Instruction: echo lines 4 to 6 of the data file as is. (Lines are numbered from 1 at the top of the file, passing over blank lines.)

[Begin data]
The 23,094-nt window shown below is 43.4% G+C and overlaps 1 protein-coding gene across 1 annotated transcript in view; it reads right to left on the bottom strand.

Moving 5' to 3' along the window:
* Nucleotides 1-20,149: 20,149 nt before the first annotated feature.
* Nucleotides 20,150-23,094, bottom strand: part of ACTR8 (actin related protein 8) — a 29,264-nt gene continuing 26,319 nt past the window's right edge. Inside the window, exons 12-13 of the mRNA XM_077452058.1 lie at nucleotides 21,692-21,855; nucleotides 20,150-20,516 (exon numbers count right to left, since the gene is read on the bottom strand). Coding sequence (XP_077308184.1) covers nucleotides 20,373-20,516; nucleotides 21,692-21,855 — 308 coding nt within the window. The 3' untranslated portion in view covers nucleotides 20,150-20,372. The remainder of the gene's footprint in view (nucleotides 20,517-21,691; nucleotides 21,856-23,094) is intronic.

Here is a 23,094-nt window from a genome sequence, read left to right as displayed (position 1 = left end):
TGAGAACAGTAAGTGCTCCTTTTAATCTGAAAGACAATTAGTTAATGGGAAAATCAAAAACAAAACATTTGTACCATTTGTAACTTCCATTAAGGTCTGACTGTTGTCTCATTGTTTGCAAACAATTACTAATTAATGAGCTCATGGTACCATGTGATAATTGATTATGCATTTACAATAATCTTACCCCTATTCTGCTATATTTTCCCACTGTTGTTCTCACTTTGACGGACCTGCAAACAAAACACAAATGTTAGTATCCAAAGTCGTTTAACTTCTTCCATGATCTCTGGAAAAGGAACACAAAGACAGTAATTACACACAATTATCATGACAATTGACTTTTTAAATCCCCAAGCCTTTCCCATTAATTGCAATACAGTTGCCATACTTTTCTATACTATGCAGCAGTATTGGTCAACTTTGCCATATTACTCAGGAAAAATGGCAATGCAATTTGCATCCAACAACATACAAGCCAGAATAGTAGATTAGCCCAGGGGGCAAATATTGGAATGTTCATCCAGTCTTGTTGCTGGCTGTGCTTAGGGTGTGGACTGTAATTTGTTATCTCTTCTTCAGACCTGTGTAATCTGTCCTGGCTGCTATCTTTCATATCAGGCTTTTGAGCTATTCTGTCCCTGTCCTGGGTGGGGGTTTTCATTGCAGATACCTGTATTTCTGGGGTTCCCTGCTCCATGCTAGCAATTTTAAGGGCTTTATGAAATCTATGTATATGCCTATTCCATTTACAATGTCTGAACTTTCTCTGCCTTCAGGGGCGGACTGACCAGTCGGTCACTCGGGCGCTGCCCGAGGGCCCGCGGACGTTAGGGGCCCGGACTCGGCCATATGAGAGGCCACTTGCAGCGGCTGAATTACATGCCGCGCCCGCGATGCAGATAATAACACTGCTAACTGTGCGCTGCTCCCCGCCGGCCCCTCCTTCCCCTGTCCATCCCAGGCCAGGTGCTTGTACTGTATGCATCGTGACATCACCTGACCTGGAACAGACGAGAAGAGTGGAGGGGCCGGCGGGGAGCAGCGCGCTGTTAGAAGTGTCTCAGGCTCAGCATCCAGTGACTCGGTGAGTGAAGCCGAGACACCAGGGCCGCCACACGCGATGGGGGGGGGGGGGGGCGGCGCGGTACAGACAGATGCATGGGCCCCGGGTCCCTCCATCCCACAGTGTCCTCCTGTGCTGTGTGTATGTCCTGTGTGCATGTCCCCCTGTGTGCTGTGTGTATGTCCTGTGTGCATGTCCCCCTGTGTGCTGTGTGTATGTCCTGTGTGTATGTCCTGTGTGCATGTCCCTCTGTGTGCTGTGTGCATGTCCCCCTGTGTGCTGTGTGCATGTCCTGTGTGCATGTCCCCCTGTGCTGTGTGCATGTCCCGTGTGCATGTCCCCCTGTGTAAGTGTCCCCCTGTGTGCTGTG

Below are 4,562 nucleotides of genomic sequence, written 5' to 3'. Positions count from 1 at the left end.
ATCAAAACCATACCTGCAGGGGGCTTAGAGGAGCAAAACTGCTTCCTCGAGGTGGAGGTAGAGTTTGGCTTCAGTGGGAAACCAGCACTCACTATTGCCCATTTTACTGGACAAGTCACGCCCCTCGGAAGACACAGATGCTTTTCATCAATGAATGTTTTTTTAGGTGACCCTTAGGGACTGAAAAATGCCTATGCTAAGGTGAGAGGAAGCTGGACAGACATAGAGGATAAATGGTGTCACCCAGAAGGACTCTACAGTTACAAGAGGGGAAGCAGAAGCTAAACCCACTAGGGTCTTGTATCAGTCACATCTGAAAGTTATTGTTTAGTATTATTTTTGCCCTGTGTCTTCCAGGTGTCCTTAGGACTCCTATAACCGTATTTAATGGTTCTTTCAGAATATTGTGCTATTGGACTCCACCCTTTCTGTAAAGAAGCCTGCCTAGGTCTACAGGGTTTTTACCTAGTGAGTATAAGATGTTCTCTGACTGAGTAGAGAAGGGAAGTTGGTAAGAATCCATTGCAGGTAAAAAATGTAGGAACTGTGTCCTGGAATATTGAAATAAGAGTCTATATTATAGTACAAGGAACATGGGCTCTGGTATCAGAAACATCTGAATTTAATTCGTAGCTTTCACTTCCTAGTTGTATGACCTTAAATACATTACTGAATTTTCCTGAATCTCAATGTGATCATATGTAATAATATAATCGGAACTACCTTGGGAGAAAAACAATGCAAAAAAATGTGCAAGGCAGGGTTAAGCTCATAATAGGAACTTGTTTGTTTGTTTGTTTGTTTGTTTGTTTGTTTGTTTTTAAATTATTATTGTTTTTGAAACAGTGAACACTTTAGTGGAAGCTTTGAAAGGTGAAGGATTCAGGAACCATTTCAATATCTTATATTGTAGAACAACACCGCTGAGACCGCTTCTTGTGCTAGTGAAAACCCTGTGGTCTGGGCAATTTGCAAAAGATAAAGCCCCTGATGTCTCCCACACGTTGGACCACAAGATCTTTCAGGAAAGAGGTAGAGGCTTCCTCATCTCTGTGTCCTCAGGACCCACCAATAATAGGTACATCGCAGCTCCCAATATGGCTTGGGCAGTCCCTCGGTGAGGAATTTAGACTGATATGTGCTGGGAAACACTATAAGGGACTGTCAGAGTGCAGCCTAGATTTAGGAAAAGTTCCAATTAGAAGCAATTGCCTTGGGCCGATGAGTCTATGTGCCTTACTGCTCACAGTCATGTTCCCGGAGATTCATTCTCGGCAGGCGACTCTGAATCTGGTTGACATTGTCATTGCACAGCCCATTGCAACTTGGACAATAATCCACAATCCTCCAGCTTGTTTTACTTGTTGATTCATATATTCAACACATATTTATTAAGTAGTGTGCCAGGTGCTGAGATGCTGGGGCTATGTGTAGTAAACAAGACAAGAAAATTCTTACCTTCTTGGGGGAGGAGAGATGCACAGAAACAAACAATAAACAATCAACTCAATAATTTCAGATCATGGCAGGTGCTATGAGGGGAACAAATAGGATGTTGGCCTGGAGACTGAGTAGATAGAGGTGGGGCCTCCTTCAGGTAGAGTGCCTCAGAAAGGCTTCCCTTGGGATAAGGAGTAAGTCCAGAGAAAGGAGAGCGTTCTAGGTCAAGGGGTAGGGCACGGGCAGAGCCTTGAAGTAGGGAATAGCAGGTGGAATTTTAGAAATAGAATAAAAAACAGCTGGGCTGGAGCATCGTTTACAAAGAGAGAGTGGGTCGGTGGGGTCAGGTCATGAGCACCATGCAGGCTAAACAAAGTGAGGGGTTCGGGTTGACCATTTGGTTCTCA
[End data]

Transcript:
* Nucleotides 20,150-23,094, bottom strand: part of ACTR8 (actin related protein 8) — a 29,264-nt gene continuing 26,319 nt past the window's right edge. Inside the window, exons 12-13 of the mRNA XM_077452058.1 lie at nucleotides 21,692-21,855; nucleotides 20,150-20,516 (exon numbers count right to left, since the gene is read on the bottom strand). Coding sequence (XP_077308184.1) covers nucleotides 20,373-20,516; nucleotides 21,692-21,855 — 308 coding nt within the window. The 3' untranslated portion in view covers nucleotides 20,150-20,372. The remainder of the gene's footprint in view (nucleotides 20,517-21,691; nucleotides 21,856-23,094) is intronic.

Here is a 23,094-nt window from a genome sequence, read left to right as displayed (position 1 = left end):
TGAGAACAGTAAGTGCTCCTTTTAATCTGAAAGACAATTAGTTAATGGGAAAATCAAAAACAAAACATTTGTACCATTTGTAACTTCCATTAAGGTCTGACTGTTGTCTCATTGTTTGCAAACAATTACTAATTAATGAGCTCATGGTACCATGTGATAATTGATTATGCATTTACAATAATCTTACCCCTATTCTGCTATATTTTCCCACTGTTGTTCTCACTTTGACGGACCTGCAAACAAAACACAAATGTTAGTATCCAAAGTCGTTTAACTTCTTCCATGATCTCTGGAAAAGGAACACAAAGACAGTAATTACACACAATTATCATGACAATTGACTTTTTAAATCCCCAAGCCTTTCCCATTAATTGCAATACAGTTGCCATACTTTTCTATACTATGCAGCAGTATTGGTCAACTTTGCCATATTACTCAGGAAAAATGGCAATGCAATTTGCATCCAACAACATACAAGCCAGAATAGTAGATTAGCCCAGGGGGCAAATATTGGAATGTTCATCCAGTCTTGTTGCTGGCTGTGCTTAGGGTGTGGACTGTAATTTGTTATCTCTTCTTCAGACCTGTGTAATCTGTCCTGGCTGCTATCTTTCATATCAGGCTTTTGAGCTATTCTGTCCCTGTCCTGGGTGGGGGTTTTCATTGCAGATACCTGTATTTCTGGGGTTCCCTGCTCCATGCTAGCAATTTTAAGGGCTTTATGAAATCTATGTATATGCCTATTCCATTTACAATGTCTGAACTTTCTCTGCCTTCAGGGGCGGACTGACCAGTCGGTCACTCGGGCGCTGCCCGAGGGCCCGCGGACGTTAGGGGCCCGGACTCGGCCATATGAGAGGCCACTTGCAGCGGCTGAATTACATGCCGCGCCCGCGATGCAGATAATAACACTGCTAACTGTGCGCTGCTCCCCGCCGGCCCCTCCTTCCCCTGTCCATCCCAGGCCAGGTGCTTGTACTGTATGCATCGTGACATCACCTGACCTGGAACAGACGAGAAGAGTGGAGGGGCCGGCGGGGAGCAGCGCGCTGTTAGAAGTGTCTCAGGCTCAGCATCCAGTGACTCGGTGAGTGAAGCCGAGACACCAGGGCCGCCACACGCGATGGGGGGGGGGGGGGGCGGCGCGGTACAGACAGATGCATGGGCCCCGGGTCCCTCCATCCCACAGTGTCCTCCTGTGCTGTGTGTATGTCCTGTGTGCATGTCCCCCTGTGTGCTGTGTGTATGTCCTGTGTGCATGTCCCCCTGTGTGCTGTGTGTATGTCCTGTGTGTATGTCCTGTGTGCATGTCCCTCTGTGTGCTGTGTGCATGTCCCCCTGTGTGCTGTGTGCATGTCCTGTGTGCATGTCCCCCTGTGCTGTGTGCATGTCCCGTGTGCATGTCCCCCTGTGTAAGTGTCCCCCTGTGTGCTGTG